Second, as much as I still love that old ThinkPad, it's pretty big and heavy compared to what's available today. And it was pretty much time for a change.

I wrote about my quest for the perfect compromise (so to speak) in the MacBook Air series. And using the same criteria, the non-Air machine I pretty much knew I wanted all along was the ThinkPad Edge 420S. I say "pretty much" because Lenovo announced it in January at CES 2011 (which I didn't attend), and all I had to go on were a smattering of hands-on previews from the show and Lenovo's own press materials.

For those not as intimately familiar with the ThinkPad lineup as I am, the Edge series debuted in early 2010, and I reviewed the very first Edge model, the ThinkPad Edge 13, about a year ago. The Edge series is all about design and flair, and Lenovo sacrificed somewhat on its epic, market leading keyboard by creating a new kind of ThinkPad keyboard that could fit within a thinner, lighter machine and appeal to the MacBook crowd. That first Edge was pretty nicely decked out for what it was, even for today, other than the ultra-low-voltage Core 2 Duo processor, so I figured this year's models, with much more modern 2nd generation Core i-series processors, would put it over the, um, edge. Well, that and some other neat design changes.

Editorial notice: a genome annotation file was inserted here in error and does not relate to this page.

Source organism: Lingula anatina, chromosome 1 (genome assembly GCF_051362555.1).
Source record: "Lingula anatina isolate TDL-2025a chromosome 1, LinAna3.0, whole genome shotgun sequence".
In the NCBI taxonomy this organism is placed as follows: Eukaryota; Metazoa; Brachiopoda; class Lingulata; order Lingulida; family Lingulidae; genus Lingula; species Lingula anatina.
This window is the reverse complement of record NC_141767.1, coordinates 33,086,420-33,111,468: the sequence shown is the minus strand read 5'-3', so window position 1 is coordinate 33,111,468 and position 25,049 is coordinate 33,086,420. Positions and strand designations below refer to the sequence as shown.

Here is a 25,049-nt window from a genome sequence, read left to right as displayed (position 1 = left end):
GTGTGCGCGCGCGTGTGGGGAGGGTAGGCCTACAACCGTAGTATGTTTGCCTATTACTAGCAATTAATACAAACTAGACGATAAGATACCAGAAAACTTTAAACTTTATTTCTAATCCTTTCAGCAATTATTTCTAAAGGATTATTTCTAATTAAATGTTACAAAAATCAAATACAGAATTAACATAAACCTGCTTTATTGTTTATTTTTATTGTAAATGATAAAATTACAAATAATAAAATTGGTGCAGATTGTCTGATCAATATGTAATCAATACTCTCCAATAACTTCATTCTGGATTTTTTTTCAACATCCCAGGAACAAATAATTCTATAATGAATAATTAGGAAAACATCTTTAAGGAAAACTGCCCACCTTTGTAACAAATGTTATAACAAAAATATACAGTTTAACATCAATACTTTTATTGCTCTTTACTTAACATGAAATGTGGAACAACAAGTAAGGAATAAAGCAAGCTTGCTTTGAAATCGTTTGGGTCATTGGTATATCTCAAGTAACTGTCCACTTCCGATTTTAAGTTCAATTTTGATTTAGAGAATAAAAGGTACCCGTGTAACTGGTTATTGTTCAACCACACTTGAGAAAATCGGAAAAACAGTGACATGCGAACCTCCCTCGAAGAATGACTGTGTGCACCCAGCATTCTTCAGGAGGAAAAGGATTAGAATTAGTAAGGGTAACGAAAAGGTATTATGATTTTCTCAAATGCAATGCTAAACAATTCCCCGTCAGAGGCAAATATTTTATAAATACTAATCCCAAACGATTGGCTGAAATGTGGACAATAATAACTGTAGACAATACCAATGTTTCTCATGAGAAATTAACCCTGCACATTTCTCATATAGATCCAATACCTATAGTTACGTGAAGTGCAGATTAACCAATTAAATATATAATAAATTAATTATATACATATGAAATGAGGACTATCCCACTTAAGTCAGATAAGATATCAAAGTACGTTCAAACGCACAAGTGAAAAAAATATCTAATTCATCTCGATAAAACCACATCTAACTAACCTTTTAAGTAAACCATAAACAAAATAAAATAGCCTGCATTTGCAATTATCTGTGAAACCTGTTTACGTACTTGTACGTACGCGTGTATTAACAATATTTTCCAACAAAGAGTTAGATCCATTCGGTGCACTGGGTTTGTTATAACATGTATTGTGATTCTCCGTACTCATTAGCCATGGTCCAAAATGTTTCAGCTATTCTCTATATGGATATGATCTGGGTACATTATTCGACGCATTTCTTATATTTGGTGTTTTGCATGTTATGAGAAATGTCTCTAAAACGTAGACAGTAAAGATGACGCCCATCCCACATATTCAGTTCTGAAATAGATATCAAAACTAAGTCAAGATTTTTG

This year's ThinkPad Edge lineup is much deeper and broader than last year's (which ultimately ended up with two additional models, 14- and 15-inch versions). In keeping with the ThinkPad T-series, Lenovo now offers both normal and "S" versions of some Edge machines, so there are new Edge 420 (where the "4" means 14-inch screen and the "2" equates to 2nd generation Edge) and Edge 520 (15-inch) mainstream models, but also new Edge 220S (12-inch) and Edge 420S (14-inch) premium models.

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By opting for the T420S, I was picking a 14-inch screen and the premium model, which buys you a bit less thickness and weight than the mainstream models, but also more of a premium finish, with a nice metal accent ring around the screen and deck lid and a truly unique soft-matte exterior that is soft to the touch. (Don't worry, it still picks up fingerprints.)